Institute: Virgin Islands
Year Established: 2019 Start Date: 2019-05-31 End Date: 2020-05-30
Total Federal Funds: $26,423 Total Non-Federal Funds: Not available
Principal Investigators: Gregg Guannel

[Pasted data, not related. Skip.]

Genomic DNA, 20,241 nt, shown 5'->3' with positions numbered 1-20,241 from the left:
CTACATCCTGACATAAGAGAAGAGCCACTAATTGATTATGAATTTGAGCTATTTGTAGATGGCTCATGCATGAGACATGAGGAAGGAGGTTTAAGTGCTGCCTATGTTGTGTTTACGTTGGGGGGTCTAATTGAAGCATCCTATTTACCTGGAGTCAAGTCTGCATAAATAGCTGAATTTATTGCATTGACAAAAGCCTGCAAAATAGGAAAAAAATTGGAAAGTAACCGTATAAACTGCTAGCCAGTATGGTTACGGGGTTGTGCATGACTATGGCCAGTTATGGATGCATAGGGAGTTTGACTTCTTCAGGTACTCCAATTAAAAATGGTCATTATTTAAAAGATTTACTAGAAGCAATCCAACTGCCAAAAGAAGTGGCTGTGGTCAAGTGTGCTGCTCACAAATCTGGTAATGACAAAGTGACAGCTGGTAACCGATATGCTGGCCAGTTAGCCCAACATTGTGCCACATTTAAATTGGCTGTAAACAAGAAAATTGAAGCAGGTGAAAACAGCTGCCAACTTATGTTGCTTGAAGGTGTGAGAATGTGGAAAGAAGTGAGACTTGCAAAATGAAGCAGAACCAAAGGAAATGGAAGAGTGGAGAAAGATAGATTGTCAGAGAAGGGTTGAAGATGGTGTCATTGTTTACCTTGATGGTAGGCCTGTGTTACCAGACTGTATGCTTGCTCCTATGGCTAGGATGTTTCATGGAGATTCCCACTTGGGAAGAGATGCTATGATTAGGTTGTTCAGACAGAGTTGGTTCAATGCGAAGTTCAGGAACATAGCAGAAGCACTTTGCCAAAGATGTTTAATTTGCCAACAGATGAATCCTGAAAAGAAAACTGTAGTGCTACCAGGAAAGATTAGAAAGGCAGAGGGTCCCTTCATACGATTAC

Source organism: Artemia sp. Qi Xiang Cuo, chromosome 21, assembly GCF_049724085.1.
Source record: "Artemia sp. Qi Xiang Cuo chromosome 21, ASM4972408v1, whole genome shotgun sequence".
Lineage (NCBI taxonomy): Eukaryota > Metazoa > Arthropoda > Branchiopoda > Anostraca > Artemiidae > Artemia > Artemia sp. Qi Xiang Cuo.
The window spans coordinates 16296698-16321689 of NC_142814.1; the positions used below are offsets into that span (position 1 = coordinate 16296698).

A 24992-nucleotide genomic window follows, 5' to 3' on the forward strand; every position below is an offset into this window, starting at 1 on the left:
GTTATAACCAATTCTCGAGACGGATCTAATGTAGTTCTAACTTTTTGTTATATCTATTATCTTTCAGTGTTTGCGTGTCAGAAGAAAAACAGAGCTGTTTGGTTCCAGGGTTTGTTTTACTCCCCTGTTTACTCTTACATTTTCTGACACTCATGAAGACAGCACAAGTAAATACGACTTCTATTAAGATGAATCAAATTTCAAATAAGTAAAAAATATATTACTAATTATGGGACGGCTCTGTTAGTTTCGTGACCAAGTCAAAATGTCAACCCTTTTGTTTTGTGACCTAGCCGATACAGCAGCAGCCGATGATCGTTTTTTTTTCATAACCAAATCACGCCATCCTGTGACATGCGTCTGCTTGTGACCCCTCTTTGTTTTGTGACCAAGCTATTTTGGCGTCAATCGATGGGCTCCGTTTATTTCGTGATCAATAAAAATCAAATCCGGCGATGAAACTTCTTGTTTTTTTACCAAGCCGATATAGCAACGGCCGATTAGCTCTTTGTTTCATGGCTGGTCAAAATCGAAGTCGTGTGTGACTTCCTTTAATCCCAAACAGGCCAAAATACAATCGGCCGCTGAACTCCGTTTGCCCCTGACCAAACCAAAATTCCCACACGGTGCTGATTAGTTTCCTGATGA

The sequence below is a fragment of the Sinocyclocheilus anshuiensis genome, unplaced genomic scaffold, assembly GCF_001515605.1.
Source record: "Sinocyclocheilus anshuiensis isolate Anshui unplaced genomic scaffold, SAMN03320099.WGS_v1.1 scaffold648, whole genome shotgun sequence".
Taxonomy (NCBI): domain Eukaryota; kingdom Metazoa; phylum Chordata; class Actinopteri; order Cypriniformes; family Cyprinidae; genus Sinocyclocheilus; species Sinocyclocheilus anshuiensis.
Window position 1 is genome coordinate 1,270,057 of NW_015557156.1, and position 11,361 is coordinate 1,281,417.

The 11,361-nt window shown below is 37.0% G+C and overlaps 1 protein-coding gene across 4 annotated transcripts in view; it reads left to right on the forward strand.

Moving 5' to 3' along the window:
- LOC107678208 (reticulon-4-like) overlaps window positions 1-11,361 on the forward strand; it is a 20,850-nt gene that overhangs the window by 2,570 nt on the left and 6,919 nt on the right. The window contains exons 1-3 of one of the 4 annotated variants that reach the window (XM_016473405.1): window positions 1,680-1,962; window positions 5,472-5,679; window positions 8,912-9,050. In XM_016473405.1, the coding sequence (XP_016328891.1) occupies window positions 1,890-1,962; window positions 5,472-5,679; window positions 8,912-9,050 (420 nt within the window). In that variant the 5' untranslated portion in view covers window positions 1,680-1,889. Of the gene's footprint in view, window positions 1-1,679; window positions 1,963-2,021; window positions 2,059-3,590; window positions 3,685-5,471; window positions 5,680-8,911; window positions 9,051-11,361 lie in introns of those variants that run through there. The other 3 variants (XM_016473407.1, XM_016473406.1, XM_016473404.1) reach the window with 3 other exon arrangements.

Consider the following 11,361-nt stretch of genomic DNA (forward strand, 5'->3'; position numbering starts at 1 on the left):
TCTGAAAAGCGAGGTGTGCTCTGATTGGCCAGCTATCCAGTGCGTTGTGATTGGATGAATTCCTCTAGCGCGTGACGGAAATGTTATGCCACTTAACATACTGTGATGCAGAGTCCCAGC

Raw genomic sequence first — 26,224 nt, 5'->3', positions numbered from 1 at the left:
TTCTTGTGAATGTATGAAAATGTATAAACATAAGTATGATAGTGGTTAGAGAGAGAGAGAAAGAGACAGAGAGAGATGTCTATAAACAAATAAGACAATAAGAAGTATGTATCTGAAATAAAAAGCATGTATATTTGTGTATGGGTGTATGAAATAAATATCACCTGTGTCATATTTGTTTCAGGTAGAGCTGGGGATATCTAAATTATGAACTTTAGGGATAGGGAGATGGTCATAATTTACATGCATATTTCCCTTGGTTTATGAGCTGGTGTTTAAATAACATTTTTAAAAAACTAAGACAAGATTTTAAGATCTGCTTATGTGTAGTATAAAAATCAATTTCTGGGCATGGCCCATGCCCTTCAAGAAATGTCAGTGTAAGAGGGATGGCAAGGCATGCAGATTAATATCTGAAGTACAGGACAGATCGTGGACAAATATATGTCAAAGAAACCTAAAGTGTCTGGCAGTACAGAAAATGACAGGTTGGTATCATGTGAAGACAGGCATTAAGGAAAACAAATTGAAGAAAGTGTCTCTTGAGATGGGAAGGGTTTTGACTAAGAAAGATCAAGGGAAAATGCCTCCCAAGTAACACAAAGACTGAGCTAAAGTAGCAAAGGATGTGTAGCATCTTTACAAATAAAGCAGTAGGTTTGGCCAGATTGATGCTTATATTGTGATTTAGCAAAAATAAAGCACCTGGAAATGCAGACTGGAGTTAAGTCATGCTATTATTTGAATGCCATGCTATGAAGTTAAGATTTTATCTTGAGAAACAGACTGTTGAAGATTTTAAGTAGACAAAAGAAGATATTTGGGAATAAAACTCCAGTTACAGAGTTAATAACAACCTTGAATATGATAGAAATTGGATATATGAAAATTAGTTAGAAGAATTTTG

Abstract: Roof rainwater harvesting is common practice in the Caribbean, and in the Virgin Islands (VI) in particular. However, although water quality in cisterns has been regularly investigated, little information exists about rainwater harvesting volumes and cycles (filling, runoff, deficit) in cisterns based on current and historical rainfall values. Here, we investigate the impacts of 3 roof types â€“ wood, sheet metal, and sheet metal with solar panels â€“ on rainwater harvesting potential in the VI. We calibrate the model using measurements from a weather station, and by measuring the volume of water collected by 3 model roofs for at least 1 year. Results provide locally relevant estimates of rainwater roof harvesting capacity in the Territory for common types of roofs, during different climatic conditions. Results also provide estimates of avoided or intensified urban runoffs, and estimates of demand of freshwater from water delivery vendors. The project will also provide the University of the Virgin Islands students and the general public with basic understanding of climatic data measurements, hydrologic principles, rainwater harvesting calculations, and cistern capacity.